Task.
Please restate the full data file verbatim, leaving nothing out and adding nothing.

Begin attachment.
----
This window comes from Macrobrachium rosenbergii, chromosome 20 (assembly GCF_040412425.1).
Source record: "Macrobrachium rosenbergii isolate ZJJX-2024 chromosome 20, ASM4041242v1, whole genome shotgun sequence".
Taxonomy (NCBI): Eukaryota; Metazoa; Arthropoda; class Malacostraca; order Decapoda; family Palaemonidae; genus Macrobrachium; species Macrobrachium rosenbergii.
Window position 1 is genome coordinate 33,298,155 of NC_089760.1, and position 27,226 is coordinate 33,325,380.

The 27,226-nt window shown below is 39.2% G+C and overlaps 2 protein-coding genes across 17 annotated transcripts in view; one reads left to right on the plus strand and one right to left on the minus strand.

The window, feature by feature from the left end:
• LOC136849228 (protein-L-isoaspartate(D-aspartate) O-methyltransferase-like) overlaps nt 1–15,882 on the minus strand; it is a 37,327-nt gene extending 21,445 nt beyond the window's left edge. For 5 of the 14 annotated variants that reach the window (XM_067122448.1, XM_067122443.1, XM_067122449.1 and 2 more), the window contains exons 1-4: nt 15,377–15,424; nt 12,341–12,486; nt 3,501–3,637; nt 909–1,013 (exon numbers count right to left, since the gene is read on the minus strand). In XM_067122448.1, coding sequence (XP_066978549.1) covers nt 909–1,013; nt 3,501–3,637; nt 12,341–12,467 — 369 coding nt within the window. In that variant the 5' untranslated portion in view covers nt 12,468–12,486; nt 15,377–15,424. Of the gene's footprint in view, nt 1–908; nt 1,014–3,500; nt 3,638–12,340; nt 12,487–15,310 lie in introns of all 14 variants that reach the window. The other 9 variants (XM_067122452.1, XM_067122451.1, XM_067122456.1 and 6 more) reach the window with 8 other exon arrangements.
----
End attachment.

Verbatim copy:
This window comes from Macrobrachium rosenbergii, chromosome 20 (assembly GCF_040412425.1).
Source record: "Macrobrachium rosenbergii isolate ZJJX-2024 chromosome 20, ASM4041242v1, whole genome shotgun sequence".
Taxonomy (NCBI): Eukaryota; Metazoa; Arthropoda; class Malacostraca; order Decapoda; family Palaemonidae; genus Macrobrachium; species Macrobrachium rosenbergii.
Window position 1 is genome coordinate 33,298,155 of NC_089760.1, and position 27,226 is coordinate 33,325,380.

The 27,226-nt window shown below is 39.2% G+C and overlaps 2 protein-coding genes across 17 annotated transcripts in view; one reads left to right on the plus strand and one right to left on the minus strand.

The window, feature by feature from the left end:
• LOC136849228 (protein-L-isoaspartate(D-aspartate) O-methyltransferase-like) overlaps nt 1–15,882 on the minus strand; it is a 37,327-nt gene extending 21,445 nt beyond the window's left edge. For 5 of the 14 annotated variants that reach the window (XM_067122448.1, XM_067122443.1, XM_067122449.1 and 2 more), the window contains exons 1-4: nt 15,377–15,424; nt 12,341–12,486; nt 3,501–3,637; nt 909–1,013 (exon numbers count right to left, since the gene is read on the minus strand). In XM_067122448.1, coding sequence (XP_066978549.1) covers nt 909–1,013; nt 3,501–3,637; nt 12,341–12,467 — 369 coding nt within the window. In that variant the 5' untranslated portion in view covers nt 12,468–12,486; nt 15,377–15,424. Of the gene's footprint in view, nt 1–908; nt 1,014–3,500; nt 3,638–12,340; nt 12,487–15,310 lie in introns of all 14 variants that reach the window. The other 9 variants (XM_067122452.1, XM_067122451.1, XM_067122456.1 and 6 more) reach the window with 8 other exon arrangements.